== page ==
[Skip to Content]
[Skip to Content Landing]
August 1956

Pseudostrabismus Caused by Heterotopia of the Macula: Report of a Case and Review of the Literature

AMA Arch Ophthalmol. 1956;56(2):194-206. doi:10.1001/archopht.1956.00930040202006

All of us are familiar with the relatively common pseudostrabismus caused by an exaggeration of the angle gamma or, as some prefer, angle kappa. In such cases, the alternate cover test quickly rules out the presence of an actual heterotropia, and the normal position of the blind spots in the visual fields rules out the presence of an anatomical anomaly. However, a condition does occur in which there is an actual physical derangement of the relationship of the blind spot, or optic papilla, to the macula.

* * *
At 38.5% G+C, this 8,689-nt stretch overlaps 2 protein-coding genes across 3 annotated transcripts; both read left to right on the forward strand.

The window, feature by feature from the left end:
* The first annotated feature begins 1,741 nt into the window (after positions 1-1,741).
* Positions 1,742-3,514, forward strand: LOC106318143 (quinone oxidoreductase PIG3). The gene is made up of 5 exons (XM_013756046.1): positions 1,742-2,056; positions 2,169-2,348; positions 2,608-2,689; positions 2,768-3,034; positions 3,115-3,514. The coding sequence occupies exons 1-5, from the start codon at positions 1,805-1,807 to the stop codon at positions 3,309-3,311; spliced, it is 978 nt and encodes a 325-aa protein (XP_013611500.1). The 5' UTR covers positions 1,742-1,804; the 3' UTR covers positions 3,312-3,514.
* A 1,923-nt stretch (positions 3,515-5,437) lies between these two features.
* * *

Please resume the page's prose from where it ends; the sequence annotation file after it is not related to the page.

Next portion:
Idiopathic heterotopia of the macula is a very rare and interesting condition. It is typically manifested by eccentric fixation in an eye with good visual acuity and produces a confusing pseudostrabismus. The first report of this bizarre anomaly was that of Bernhard1 in 1898. He recorded a case wherein the left eye appeared to be looking downward, when it was actually looking straight